A powerful knockout artist, Anthony Joshua helped revitalize the heavyweight division. Although he started his boxing career somewhat late, he quickly ascended up the amateur ranks and ended up winning an Olympic gold medal at super heavyweight, and then later the IBF heavyweight title, making him only the second British boxer to win gold at the Olympics and also a world title.
Born in Watford, England to Nigerian parents, Joshua spent his early years back and forth between the United Kingdom and Nigeria. By the middle of his Year Seven, he was in the United Kingdom full time at Kings Langley Secondary School. He was always a natural athlete, as he did well in football and also ended up breaking the 100-meter record for Year Nine students when he ran it in just 11.6 second.
While he did a couple sessions of boxing training with his father at 15, he wasn’t interested in the sport at the time, preferring weightlifting and spending time with his friends. In 2007 when he was 18, he really committed to the sport and started training full time. This meant he was getting to it later than most, although athletic heavyweights can get away with that.
He had immediate success when he started competing as an amateur, as he ended up winning both the 2009 and 2010 Haringey Box Cup, followed by the Senior ABA Championships in 2010. Despite his success in the ring, Anthony Joshua had his share of problems outside of it. He had been getting in trouble with the law since he was 16, at one point throwing another player over his shoulders during a game of football. That resulted in an official warning. He also got in his fair share of street fights, one of which led to him being on remand in Reading. His success in boxing didn’t lead him down the right path immediately, as even after he started collecting those amateur tournament trophies, he still got arrested in 2010 for having marijuana in his car.
Despite these issues, the heavyweight didn’t let himself get off track, as he continued to focus on his goals of winning tournaments. Despite an offer of 50,000 pounds to fight professionally in 2010, he turned it down because he wanted to remain an amateur. He instead took a place on the GB Boxing team, and he ended up winning the 2010 GB Amateur Boxing Championships. He took a step up in competition the next year when he fought in the 2011 European Amateur Boxing Championships, but a southpaw, Mihai Nistor, ended up stopping him.
The 2011 World Amateur Boxing Championships served as a coming out party for the boxer. Despite having only 4 years of experience at the time, he beat the tournament’s reigning champion Roberto Cammarelle and followed it up with a victory in the semifinals. He faced off with Magomedrasul Majidov in the finals but lost by just a point, ending up with the silver medal. His tournament performance was good enough to earn him a place in the 2012 Olympics.
His draw at the Olympics was far from easy, and he had a tough opening round against Cuban Erislandy Savón. He ended up taking a close and highly controversial victory, 17-16, although most of the people in the crowd didn’t agree with it. His next bout was a more decisive 15-11 victory over Zhang Zhilei, who he knocked down in the second round. The semifinals saw the 6’6” boxer at a rare height disadvantage against Ivan Dychko, but he still managed to prevail with another close victory, this one coming 13-11. In the finals, he once again fought Roberto Cammarelle, and this match was far closer.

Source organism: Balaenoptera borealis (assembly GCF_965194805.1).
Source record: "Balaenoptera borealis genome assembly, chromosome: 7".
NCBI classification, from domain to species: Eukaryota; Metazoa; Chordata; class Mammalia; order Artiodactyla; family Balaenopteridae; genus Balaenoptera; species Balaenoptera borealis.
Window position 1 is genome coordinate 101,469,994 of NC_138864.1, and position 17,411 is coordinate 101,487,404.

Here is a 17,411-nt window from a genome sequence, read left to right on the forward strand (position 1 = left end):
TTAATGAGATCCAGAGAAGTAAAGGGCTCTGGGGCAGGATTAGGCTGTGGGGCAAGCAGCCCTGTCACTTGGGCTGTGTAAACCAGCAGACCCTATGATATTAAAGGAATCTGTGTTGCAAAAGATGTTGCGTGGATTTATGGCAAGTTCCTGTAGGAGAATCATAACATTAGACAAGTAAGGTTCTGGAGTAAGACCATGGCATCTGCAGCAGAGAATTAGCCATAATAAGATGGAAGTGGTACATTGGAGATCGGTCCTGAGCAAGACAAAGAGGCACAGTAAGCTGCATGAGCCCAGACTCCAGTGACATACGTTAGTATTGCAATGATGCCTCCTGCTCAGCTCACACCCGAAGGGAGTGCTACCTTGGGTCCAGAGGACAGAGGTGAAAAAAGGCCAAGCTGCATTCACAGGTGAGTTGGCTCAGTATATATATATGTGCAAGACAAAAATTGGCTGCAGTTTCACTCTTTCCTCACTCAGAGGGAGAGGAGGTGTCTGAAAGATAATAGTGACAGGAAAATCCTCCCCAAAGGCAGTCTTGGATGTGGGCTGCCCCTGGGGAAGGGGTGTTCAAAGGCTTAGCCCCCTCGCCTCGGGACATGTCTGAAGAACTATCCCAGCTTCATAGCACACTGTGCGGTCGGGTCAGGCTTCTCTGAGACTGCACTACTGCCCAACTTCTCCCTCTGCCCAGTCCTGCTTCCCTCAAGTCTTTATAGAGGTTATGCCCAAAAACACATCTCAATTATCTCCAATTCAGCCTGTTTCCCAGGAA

He lost the first two rounds by 1 and 2 points, respectively, but then stormed back in the third round to tie it up at 18-18. On the countback, he was crowned the winner. Like his first fight, this result also attracted some controversy, although fans were impressed with the way he fought back in the final round.
Having conquered the highest level of amateur boxing, Anthony Joshua turned pro in 2013. In his very first contest on October 5, 2013, he showed off his devastating power with a first-round knockout win against Emanuele Leo. He continued to pick up knockouts and TKOs on his way to a WBC heavyweight title fight against Denis Bakhtov at the 02 Arena in London. In front of his home crowd, he dominated Bakhtov and scored a second-round TKO, winning his first title just over a year into his professional career.
After another four finishes, he picked up another belt when he defeated Gary Cornish by first-round TKO and won the vacant Commonwealth heavyweight title. His next fight was for the vacant British heavyweight title, along with his own WBC and Commonwealth heavyweight titles. It was also against an opponent he had a history with in Dillian Whyte. The two had fought previously as amateurs in 2009, and Whyte had picked up the win. Whyte tagged Joshua with a hard shot in the second round, but the champion showed that he could take a punch by hanging in there and fighting back, eventually knocking Whyte out in round seven. It was the longest either fighter had fought at that point in their careers.
With that win, he had earned his first shot at a world heavyweight title, in this case the IBF belt held by Charles Martin. The fight took place at his usual stomping grounds, the 02 Arena, and he didn’t disappoint. He picked up a second-round knockout to the delight of his many fans in attendance. He would go on to defend his IBF heavyweight title multiple times.
As a boxer, Joshua is the total package. Despite starting late, he has sharp technical skills, and he boasts superb athleticism. And, of course, the fans love a knockout puncher, and he has shown that he possesses that kind of brutal, fight-changing power.